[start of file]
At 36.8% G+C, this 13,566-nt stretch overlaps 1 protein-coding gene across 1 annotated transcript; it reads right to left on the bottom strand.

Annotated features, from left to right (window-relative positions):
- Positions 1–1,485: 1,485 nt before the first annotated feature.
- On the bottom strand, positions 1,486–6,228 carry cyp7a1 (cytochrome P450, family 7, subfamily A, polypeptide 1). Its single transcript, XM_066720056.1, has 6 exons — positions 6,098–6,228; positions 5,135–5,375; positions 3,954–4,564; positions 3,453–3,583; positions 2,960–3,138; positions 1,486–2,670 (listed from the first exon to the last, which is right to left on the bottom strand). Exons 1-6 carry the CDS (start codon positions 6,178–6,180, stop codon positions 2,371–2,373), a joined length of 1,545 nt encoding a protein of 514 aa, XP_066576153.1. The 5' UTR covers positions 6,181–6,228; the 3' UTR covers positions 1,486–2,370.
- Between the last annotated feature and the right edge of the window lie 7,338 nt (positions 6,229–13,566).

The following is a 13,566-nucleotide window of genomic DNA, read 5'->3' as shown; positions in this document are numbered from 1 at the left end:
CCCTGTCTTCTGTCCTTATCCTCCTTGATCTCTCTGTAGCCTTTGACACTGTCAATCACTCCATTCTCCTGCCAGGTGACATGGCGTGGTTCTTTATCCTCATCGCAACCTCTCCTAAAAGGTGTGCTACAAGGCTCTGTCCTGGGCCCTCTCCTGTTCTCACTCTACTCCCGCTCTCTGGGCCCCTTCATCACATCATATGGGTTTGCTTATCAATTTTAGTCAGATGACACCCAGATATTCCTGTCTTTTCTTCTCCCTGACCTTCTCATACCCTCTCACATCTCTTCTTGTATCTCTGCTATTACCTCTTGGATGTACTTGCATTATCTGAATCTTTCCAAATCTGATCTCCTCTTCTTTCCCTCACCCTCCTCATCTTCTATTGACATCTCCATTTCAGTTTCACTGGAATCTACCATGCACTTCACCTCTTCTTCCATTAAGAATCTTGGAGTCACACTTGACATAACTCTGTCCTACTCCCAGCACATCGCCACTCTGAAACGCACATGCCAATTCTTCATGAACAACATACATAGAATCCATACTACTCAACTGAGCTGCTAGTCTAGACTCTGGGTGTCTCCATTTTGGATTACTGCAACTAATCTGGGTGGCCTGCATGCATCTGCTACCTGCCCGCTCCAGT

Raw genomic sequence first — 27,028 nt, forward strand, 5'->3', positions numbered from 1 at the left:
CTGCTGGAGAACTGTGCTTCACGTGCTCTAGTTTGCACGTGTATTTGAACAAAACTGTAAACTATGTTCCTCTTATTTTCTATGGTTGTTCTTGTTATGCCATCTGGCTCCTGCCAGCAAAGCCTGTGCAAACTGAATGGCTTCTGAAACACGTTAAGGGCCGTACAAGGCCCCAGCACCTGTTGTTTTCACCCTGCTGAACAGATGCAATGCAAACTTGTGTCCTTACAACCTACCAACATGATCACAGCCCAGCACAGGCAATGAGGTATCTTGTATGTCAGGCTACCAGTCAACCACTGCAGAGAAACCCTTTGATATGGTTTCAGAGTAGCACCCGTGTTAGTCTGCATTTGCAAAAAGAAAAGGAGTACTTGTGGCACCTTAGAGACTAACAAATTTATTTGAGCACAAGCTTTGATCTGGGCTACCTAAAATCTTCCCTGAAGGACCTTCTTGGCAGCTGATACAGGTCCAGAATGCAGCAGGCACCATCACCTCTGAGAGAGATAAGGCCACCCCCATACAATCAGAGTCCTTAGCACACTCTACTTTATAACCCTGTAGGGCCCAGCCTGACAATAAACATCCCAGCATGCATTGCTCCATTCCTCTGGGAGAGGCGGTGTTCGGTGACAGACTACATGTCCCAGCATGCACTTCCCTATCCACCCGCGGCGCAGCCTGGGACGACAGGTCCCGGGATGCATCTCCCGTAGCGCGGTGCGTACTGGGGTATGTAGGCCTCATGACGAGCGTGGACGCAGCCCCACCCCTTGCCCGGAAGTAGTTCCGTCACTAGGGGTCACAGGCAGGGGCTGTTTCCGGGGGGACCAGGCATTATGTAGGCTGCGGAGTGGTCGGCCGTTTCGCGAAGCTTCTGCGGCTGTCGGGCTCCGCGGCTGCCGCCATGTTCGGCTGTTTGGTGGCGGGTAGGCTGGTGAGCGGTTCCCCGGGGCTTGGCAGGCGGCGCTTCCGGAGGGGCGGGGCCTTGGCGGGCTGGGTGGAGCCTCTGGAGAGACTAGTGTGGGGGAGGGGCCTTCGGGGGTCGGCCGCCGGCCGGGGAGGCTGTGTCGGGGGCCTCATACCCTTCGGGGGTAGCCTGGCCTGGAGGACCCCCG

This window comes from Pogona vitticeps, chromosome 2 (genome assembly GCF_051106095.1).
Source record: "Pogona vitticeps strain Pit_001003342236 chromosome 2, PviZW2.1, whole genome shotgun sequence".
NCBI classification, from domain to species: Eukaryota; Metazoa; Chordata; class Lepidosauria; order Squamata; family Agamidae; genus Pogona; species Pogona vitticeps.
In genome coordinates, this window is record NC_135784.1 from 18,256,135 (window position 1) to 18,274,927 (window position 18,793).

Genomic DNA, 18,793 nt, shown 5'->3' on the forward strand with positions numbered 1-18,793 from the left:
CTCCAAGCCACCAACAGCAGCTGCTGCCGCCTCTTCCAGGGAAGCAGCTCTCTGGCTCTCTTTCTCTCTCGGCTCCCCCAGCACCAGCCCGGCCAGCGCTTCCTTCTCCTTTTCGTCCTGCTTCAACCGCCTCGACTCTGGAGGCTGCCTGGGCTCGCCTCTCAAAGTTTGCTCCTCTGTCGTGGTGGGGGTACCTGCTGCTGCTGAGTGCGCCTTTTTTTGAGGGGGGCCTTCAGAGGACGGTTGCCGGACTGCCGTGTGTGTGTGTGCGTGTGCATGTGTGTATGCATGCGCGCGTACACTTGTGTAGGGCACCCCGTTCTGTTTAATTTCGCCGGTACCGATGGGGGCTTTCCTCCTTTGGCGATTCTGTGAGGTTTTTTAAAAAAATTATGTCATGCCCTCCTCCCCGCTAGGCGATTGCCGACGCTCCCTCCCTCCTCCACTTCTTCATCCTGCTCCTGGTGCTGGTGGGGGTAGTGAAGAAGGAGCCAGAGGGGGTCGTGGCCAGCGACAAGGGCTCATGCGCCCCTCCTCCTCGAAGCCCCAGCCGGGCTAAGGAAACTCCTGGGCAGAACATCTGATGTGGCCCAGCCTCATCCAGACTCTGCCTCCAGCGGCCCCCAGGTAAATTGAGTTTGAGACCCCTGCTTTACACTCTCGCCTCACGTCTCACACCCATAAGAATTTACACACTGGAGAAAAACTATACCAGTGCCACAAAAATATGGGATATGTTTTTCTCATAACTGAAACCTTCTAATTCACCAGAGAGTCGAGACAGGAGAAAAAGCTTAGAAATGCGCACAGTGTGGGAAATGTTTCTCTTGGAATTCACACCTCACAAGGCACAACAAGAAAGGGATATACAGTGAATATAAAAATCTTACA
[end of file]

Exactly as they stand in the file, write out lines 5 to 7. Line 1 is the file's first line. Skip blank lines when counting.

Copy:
- Between the last annotated feature and the right edge of the window lie 7,338 nt (positions 6,229–13,566).

The following is a 13,566-nucleotide window of genomic DNA, read 5'->3' as shown; positions in this document are numbered from 1 at the left end:
CCCTGTCTTCTGTCCTTATCCTCCTTGATCTCTCTGTAGCCTTTGACACTGTCAATCACTCCATTCTCCTGCCAGGTGACATGGCGTGGTTCTTTATCCTCATCGCAACCTCTCCTAAAAGGTGTGCTACAAGGCTCTGTCCTGGGCCCTCTCCTGTTCTCACTCTACTCCCGCTCTCTGGGCCCCTTCATCACATCATATGGGTTTGCTTATCAATTTTAGTCAGATGACACCCAGATATTCCTGTCTTTTCTTCTCCCTGACCTTCTCATACCCTCTCACATCTCTTCTTGTATCTCTGCTATTACCTCTTGGATGTACTTGCATTATCTGAATCTTTCCAAATCTGATCTCCTCTTCTTTCCCTCACCCTCCTCATCTTCTATTGACATCTCCATTTCAGTTTCACTGGAATCTACCATGCACTTCACCTCTTCTTCCATTAAGAATCTTGGAGTCACACTTGACATAACTCTGTCCTACTCCCAGCACATCGCCACTCTGAAACGCACATGCCAATTCTTCATGAACAACATACATAGAATCCATACTACTCAACTGAGCTGCTAGTCTAGACTCTGGGTGTCTCCATTTTGGATTACTGCAACTAATCTGGGTGGCCTGCATGCATCTGCTACCTGCCCGCTCCAGT